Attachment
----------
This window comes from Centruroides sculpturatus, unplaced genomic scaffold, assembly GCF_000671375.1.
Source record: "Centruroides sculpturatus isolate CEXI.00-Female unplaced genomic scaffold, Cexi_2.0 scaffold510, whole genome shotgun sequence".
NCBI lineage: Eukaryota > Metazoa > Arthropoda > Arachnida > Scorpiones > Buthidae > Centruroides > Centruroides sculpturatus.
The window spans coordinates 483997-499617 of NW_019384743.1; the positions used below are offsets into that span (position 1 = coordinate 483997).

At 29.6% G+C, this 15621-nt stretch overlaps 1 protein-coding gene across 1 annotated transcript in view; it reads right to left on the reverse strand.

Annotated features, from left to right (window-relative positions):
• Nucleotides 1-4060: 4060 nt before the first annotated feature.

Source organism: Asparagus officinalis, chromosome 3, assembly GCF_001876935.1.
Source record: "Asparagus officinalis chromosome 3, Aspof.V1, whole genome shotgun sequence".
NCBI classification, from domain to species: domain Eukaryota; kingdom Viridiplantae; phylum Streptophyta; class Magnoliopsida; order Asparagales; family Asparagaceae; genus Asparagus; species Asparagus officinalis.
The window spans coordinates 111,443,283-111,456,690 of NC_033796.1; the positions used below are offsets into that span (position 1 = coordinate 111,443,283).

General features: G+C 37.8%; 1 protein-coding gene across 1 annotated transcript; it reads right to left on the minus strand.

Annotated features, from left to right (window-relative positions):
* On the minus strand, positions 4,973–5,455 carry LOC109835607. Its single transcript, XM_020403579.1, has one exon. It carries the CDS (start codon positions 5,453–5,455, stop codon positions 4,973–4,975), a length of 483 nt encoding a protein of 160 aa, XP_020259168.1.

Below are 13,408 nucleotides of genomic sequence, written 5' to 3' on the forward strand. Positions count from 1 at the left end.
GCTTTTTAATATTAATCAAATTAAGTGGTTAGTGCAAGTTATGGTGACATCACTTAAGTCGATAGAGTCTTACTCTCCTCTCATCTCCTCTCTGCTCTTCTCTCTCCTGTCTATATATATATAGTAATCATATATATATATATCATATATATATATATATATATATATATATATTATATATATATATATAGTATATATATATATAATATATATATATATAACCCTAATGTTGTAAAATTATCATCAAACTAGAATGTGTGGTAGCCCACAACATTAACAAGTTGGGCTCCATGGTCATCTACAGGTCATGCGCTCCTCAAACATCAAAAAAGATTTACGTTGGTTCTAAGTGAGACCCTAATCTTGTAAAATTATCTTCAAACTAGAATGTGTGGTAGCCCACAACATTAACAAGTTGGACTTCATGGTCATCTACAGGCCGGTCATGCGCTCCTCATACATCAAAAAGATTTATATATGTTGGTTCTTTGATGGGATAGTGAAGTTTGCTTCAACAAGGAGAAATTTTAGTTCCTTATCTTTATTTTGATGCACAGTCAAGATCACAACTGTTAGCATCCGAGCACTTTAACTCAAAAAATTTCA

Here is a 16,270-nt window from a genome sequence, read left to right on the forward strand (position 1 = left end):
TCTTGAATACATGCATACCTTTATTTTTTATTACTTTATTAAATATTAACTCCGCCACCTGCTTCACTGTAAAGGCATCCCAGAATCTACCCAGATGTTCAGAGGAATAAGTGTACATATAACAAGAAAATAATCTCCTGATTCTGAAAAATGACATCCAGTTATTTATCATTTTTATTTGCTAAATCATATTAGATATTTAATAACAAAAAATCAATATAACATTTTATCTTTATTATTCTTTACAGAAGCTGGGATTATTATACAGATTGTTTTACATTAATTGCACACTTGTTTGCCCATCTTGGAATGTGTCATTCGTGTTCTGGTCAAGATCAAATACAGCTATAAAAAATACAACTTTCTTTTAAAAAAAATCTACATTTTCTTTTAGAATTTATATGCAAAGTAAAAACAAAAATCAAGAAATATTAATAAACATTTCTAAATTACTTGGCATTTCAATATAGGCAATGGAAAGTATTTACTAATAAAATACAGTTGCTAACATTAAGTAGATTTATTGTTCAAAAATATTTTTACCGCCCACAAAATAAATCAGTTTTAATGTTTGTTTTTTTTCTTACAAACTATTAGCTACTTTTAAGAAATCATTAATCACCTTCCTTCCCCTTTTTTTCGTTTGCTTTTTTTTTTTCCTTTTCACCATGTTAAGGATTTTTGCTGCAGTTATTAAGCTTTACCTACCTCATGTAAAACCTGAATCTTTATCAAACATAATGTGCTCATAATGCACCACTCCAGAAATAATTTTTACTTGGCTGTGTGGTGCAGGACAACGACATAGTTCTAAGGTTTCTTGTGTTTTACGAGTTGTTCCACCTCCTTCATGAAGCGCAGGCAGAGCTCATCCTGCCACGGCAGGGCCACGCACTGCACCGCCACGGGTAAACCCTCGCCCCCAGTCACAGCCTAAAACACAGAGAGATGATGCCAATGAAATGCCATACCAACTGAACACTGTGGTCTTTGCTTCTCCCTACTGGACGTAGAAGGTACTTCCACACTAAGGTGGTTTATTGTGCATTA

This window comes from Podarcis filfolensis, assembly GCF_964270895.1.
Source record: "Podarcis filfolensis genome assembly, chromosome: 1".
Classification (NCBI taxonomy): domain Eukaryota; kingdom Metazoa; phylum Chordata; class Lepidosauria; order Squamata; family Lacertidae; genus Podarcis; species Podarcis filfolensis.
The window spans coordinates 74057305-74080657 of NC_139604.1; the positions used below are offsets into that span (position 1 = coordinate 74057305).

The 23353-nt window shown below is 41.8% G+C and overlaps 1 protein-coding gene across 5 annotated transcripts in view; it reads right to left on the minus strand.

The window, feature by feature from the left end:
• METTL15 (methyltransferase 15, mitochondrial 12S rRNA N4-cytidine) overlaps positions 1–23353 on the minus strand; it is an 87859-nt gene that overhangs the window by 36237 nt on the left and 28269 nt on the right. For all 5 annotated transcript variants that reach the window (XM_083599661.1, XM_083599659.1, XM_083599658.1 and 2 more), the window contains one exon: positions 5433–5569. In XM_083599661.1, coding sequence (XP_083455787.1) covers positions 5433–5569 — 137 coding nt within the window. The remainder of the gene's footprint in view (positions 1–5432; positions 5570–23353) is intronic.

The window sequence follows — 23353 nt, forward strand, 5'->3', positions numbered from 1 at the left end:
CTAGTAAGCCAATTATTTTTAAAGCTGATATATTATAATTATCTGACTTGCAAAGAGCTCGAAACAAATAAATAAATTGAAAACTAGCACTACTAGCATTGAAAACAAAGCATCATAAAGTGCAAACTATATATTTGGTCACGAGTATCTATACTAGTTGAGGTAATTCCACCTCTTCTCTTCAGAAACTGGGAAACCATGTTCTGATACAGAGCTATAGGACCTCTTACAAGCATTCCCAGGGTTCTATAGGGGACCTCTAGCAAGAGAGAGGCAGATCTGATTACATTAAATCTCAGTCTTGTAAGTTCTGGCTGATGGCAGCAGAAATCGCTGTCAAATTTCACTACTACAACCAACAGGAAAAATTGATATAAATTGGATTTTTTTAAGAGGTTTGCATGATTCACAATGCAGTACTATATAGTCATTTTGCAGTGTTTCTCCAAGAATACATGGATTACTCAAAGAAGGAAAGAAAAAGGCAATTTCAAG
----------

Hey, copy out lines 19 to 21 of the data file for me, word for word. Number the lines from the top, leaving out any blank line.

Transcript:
This window comes from Podarcis filfolensis, assembly GCF_964270895.1.
Source record: "Podarcis filfolensis genome assembly, chromosome: 1".
Classification (NCBI taxonomy): domain Eukaryota; kingdom Metazoa; phylum Chordata; class Lepidosauria; order Squamata; family Lacertidae; genus Podarcis; species Podarcis filfolensis.